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Your 2017-2018 Free Agent Preview


Beginning today at 5PM, baseball’s free agents will be eligible to sign with any team they want. Unlike football and basketball free agency, baseball free agents don’t all sign in a rush. Some of them may sign soon, but others will be looking for work for weeks, so don’t cancel your evening plans or anything.

As has been the case for a few years now, the free agent class is lacking in franchise players. Clubs are super aggressive about locking up young, promising players to long term deals before they reach free agency and, in some cases, before they even get to arbitration. As a result, most of the players who are on the market this winter are over 30 or past their prime or are one-dimensional or are role players or are some combination of all of the above. Next year could prove to be exciting because of a couple of exceptions to this rule — Bryce Harper and Manny Machado will be free agents — but for now clubs will have some tough calls when it comes to the free agent market.

There are a lot of people who are ranking the top available free agents, but obviously every team values players differently based on their needs and where they are on the continuum of rebuilding and contending, so let’s just break them down by position, with some special attention paid to the top guys at each spot:


Starting Pitchers

What’s available: Yu Darvish, Jake Arrieta, Alex CobbJhoulys Chacin, Lance Lynn, Jaime Garcia, Andrew Cashner, Tyler Chatwood, Bartolo Colon, CC Sabathia and lots and lots of back-of-the-rotation guys and dudes with injury histories.

Analysis: Darvish was a far more interesting name before he imploded in the World Series, but I doubt any club will put too much weight on those starts. For fans of teams courting him, it’s far more important to know that he’s fallen off over the past couple of years and is not the sort of number one ace he was before he had Tommy John surgery. He’s good to be sure, but not a guy who will single-handedly change your team’s fortunes. Arrietta is similar, though without the injury history. He’s unlikely to pitch like he did in 2015 going forward, but he’s still a guy who can help a winning team. Tyler Chatwood could be an intriguing choice for a team that does not call Coors Field home. Lance Lynn may be a better signing for a lot of teams, at least pro-rata, than Darvish or Arrieta if he continues to show post-Tommy John durability.


Relief Pitchers

What’s available: Greg Holland, Wade Davis, Pat Neshek, Brandon Morrow, Juan Nicasio, Brandon Kintzler, Tony Watson, Bryan Shaw, Addison Reed, Mike Minor, Anthony Swarzak, Jake McGee, Steve Cishek, Joe Smith, Tyler Clippard, Fernando Rodney and a gabillion other guys because teams now carry, like, 14 relievers at any given time, almost none of them on long term deals.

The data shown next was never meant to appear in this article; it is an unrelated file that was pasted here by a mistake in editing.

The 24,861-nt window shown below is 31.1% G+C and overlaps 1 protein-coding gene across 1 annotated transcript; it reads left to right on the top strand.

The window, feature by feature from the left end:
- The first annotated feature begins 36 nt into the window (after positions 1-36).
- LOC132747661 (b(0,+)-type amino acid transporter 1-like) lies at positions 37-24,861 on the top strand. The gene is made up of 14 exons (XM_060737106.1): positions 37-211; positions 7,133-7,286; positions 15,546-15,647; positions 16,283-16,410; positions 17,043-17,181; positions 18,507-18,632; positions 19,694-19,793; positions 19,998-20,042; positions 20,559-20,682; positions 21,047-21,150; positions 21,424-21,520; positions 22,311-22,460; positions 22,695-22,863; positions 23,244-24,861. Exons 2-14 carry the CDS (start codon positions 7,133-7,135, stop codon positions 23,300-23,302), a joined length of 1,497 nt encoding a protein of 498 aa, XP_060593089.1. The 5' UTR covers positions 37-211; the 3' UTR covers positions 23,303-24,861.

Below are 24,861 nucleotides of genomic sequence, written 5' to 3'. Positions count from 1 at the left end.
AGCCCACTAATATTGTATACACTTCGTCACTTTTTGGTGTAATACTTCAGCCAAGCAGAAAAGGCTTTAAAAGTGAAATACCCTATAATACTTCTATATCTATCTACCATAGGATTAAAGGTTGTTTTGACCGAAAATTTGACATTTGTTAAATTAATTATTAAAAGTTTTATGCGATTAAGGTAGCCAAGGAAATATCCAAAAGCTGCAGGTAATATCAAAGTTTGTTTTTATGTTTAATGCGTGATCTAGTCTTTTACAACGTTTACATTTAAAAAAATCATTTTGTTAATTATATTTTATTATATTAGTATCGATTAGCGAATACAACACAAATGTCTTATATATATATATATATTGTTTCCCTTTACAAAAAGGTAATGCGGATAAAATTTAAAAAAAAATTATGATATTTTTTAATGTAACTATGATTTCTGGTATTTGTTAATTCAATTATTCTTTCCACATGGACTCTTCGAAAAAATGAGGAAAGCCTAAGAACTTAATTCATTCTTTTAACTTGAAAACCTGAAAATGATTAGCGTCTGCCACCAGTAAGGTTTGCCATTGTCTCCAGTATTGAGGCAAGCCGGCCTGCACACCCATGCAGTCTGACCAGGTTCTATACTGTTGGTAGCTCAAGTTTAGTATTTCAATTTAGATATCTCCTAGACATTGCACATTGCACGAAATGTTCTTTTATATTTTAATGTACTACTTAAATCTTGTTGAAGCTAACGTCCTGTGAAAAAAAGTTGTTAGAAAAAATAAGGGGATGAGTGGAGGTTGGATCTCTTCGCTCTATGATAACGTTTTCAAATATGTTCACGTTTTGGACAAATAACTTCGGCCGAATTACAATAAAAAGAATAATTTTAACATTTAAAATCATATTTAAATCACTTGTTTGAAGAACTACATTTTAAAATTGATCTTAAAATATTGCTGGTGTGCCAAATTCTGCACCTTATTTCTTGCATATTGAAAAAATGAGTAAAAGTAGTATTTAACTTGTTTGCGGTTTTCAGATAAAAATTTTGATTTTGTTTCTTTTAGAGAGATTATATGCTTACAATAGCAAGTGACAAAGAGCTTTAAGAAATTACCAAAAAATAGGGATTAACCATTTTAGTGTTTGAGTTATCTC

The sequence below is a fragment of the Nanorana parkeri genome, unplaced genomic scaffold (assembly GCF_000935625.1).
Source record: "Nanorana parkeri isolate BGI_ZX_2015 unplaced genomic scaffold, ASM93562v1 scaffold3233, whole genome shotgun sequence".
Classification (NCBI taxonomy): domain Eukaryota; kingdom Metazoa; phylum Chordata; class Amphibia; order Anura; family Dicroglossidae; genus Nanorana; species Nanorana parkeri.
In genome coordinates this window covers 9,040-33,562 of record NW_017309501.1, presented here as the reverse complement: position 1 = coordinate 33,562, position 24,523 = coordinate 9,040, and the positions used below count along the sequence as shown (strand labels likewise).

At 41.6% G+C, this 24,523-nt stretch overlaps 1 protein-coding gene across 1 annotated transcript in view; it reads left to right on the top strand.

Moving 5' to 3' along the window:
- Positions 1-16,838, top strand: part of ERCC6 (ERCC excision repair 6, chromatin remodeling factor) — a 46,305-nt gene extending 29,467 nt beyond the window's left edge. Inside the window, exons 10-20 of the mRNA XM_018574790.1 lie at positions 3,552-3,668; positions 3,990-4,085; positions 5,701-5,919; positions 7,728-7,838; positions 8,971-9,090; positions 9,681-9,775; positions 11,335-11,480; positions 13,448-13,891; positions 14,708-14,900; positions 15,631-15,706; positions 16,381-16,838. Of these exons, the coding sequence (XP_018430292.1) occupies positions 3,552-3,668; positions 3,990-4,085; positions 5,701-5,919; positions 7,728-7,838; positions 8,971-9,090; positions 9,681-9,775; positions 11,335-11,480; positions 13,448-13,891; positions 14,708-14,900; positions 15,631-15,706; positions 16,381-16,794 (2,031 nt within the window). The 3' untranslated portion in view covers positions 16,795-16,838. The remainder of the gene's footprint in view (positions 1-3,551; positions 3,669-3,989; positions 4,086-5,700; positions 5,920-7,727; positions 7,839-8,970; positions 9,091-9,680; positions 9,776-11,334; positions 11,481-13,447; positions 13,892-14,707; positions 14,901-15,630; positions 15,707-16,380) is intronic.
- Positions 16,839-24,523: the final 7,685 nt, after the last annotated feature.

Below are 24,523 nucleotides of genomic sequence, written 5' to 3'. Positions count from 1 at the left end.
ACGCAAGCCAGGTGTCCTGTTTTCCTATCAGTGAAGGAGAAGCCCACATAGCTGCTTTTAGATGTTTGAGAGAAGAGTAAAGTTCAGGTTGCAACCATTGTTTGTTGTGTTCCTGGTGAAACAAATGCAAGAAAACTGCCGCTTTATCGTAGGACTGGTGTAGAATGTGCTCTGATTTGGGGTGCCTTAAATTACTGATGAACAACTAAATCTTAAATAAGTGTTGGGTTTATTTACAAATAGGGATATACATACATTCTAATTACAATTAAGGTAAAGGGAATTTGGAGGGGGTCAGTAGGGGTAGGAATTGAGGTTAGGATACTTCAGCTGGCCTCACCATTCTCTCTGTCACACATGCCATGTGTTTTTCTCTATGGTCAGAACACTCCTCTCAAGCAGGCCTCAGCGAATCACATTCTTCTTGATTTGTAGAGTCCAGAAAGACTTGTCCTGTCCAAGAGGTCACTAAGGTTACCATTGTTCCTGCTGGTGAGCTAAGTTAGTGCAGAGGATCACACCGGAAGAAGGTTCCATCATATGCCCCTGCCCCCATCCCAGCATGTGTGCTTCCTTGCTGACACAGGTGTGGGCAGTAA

Analysis: There were several big time closers on the market. This year it’s basically Wade Davis and, if you think he’s not breaking down, Greg Holland. It’s still a pretty good relief pitcher market, though, as teams generally get good value from the guys who aren’t big time closers. Bryan Shaw and Pat Neshek were super valuable as setup/middle inning guys and could work in higher-leverage situations. The converted starters — Morrow, Nicasio, Minor — all have made a nice transition into relieving, though it’ll be interesting to see how Minor and Morrow adapt to pitching multiple times a week beyond one season. Overall, the hot stove season has turned into “a new reliever signs someplace every day” season, so expect the most acton with relievers.



What’s available: Jonathan Lucroy, Alex Avila, Chris Iannetta, Nick Hundley, A.J. Ellis, Miguel Montero and lots of dudes who will likely roam MLB forever, because backup catchers never die.

Analysis: Lucroy is the big name here and would’ve gotten a big deal if he were a free agent a year ago but took a step back with a poor 2017, both on offense and defense. Avila and Iannetta had really nice 2017 seasons, but both seemed like outlier years. This is a bad market for anyone looking for an everyday catcher, with Lucroy standing out above them all, even following his poor year.


First Basemen

What’s Available: Eric Hosmer, Carlos Santana, Yonder Alonso, Logan Morison, Mitch Moreland, Lucas Duda, Mark Reynolds, Adam Lind, Danny Valencia

Analysis: Hosmer picked a good time to have a career year and, at 28, is one of the few younger free agents available. The question for any buyer is whether they think the big spike in average and on-base percentage he experienced in 2017 is sustainable or a one-year fluke. Carlos Santana, in contrast, has been consistent, even if he didn’t have the kind of 2017 Hosmer had. Figure whoever is in on one will be in on the other as a backup option, though Santana will likely come cheaper due to his age (he turns 32 in April). Alonso had a breakout season but fell off in the second half. There are so many 1B/DH guys available these days. Most of these guys, with the exception of Hosmer, Santana and Valencia, who has played other positions, should probably be DHs.